- By Sue Campbell
There comes a point in every parent’s life when we need to count on our kids.
And I’m not talking about the small stuff — like getting help with the remote.
I recently spoke with Joan Lunden about this topic. The former Good Morning America co-host, author, speaker and caregiver advocate has been learning what it’s like to receive your children’s support as she battles breast cancer.
“My older girls launched into protective mode immediately,” she said. “They told me, ‘We’ll be with you every step of the way,’ and they or my husband have been at every single chemo or doctor’s appointment I’ve been to.”
Lunden likes to joke that she had seven children (she also has two sets of twins, ages 11 and 9), so the odds would be in her favor that one of them would take care of her as she got older.
“I’m the Energizer Bunny type who’s always been a pillar of strength,” Lunden said. “But especially the older girls rallied like crazy after my diagnosis. It has allowed me to experience being cared for and to feel their love and loyalty in a new, enhanced way. It has increased my capacity to love and appreciate my family.”
(MORE: What’s Your Caregiving IQ?)
After talking with Lunden, I wondered what it had been like for her young adult daughters to step in to help their strong, optimistic, indomitable mother. So I asked each to answer a set of questions about how they’ve cared for the parent who has always taken care of them.
Cancer Diagnosis and Rallying
When Lunden broke the news, her daughters almost couldn’t believe it, because their mother has always been so strong. Seeing her as vulnerable and imagining the worst followed that sense of disbelief.
“You think, ‘What happens if this doesn’t end well?’ But then you push that thought from your mind, because that’s not how we were raised to think,” Jaimie wrote. “We were raised to latch on to the silver lining of any situation and figure out how to navigate from there.”
So they did. When their mom told them she’d be fine and didn’t need them to come along for medical appointments, they showed up anyway.
“Sure, she’ll be fine,” wrote Sarah. “But that doesn’t mean we’re not going with her!” It’s about support, the daughters agreed — simply being there, not necessarily to say everything will be OK, but to let their mom know she is loved and cared for, no matter what.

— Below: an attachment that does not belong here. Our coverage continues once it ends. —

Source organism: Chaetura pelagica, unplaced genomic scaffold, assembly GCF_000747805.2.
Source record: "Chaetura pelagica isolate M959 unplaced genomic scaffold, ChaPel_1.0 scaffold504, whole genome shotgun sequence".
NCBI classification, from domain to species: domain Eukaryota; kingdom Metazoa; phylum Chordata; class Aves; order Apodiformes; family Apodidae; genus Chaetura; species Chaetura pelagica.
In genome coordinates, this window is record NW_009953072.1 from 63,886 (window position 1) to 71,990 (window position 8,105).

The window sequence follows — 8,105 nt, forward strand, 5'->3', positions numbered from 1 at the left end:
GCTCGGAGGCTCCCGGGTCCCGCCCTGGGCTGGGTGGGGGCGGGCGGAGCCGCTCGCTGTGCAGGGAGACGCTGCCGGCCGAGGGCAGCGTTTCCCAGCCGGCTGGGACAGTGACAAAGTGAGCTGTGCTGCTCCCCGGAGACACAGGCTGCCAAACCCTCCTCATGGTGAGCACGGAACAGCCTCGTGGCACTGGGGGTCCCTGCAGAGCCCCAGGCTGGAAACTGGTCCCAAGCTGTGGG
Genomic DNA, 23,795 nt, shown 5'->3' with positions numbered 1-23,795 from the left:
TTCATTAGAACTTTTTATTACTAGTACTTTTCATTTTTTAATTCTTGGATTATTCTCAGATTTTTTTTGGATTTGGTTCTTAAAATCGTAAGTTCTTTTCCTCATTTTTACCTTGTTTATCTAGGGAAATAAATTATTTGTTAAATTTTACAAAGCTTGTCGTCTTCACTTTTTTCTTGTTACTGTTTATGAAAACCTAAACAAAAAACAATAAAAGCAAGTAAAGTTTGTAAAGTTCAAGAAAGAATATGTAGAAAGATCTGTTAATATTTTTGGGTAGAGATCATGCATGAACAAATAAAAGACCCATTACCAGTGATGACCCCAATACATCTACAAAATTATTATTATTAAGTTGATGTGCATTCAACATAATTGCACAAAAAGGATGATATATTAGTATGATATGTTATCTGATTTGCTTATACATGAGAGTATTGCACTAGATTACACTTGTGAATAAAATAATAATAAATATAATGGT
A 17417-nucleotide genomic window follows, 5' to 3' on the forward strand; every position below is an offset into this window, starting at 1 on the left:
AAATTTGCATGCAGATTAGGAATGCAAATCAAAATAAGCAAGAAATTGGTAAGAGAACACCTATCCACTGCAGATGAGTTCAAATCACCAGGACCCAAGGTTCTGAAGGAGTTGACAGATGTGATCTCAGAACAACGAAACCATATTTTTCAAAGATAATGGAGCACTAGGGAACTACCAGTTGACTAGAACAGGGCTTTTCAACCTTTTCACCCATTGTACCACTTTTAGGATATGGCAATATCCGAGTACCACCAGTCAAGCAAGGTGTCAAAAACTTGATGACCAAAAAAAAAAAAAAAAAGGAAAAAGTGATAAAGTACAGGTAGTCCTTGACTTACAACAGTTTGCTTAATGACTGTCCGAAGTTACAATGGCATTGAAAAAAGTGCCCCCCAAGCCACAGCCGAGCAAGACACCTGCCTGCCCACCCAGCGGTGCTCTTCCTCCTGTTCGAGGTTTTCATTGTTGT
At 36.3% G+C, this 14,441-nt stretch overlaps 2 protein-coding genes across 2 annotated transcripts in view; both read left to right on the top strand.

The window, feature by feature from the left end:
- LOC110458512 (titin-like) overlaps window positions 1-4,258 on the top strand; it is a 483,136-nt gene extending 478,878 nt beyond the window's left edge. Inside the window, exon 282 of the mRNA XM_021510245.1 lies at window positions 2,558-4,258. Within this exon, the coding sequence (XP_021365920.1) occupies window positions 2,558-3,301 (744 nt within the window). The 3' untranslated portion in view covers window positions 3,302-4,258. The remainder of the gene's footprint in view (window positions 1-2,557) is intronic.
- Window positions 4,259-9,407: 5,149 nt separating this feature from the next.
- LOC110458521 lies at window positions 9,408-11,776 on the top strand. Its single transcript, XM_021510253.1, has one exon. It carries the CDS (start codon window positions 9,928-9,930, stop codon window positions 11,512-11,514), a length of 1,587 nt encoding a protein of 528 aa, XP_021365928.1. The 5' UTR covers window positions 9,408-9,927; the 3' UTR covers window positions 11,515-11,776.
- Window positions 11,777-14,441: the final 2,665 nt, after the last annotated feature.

To be sure, Lunden doesn’t see her situation exactly as being cared for in the way she cared for her aging mother with dementia, for whom the outcome, Lunden said, was inevitable. “I’ve got cancer, I’m getting treatment and I’ll get better,” she said.
“I don’t know that we look at it as (our mom) ‘accepting care,’” Jamie wrote. “I view it as ‘going into battle together.’ There is nothing about my mom that suggests ‘frail’ or in need of ‘babying.’”
Yet, the daughters have intuited when their mom needs help sometimes, knowing for instance if she “just doesn’t have it in her to cook dinner that evening,” Sarah wrote. “We never treat her like she is sick, but she knows when she needs help, and we also recognize it when she may not even realize it.”
Giving and Receiving
All three young women agreed their mom was there for them, “for anything we have ever needed,” as Lindsay put it.
Joan traveled the country and world to support Jamie at horseback riding tournaments. She once got young hockey fan Sarah into a behind-the-scenes celebration to hang out with her favorite team, the New York Rangers.
Now, her daughters are thrilled to be there for her.
Lindsay had run Joan’s company and was planning to be out on maternity leave when the cancer diagnosis came. Joan called Sarah to ask if she could quit her job and move home from California to fill in for Lindsay, who then spent a month training with her sister.
And Lindsay made Joan a grandmother. “She is so into my daughter, Parker,” Lindsay said. “It’s so cute! It brings me so much joy to see that in a moment where cancer casts a shadow over life, my daughter has helped bring some smiles and excitement.”
“The most rewarding part is getting to give back to her even a fraction of the time, love and support she gave to us all these years,” Jamie said. “The most difficult part is not being able to wave a magic wand and make it all go away.”
6 Pieces of Advice From Joan Lunden’s Daughters
So what advice do Lunden’s daughters have for other young adults who may need to support their parents through an illness? Here’s what they said:
1. Understand your role: No one person can do everything, so figure out how you can be helpful. Then act.
2. Make informed decisions: Instead of listening to worst-case scenarios that people may want to share, listen to your own medical advisers and those you trust.
3. Pull together: Form a support team and trust that each person is doing what she can to help.
4. Be present: It’s often enough to just sit quietly with the person you’re helping. Lunden’s daughters mentioned working on puzzles with their mom during chemo appointments or working on laptops side-by-side. Just being there can be enough.
5. Take care of yourself: All mentioned the importance of self-care, a lesson likely learned from their mom’s years as a caregiver for her mother. Whether it’s doing yoga, exercising or talking through feelings, find a release that lets you re-energize.
6. Find joy: Staying positive is difficult in the face of uncertainty with a disease like cancer. But as Jamie put it: “You must find the silver lining, and for us, it’s brought our family even closer. Plus, we’ve had a lot of laughs — don’t forget to laugh!”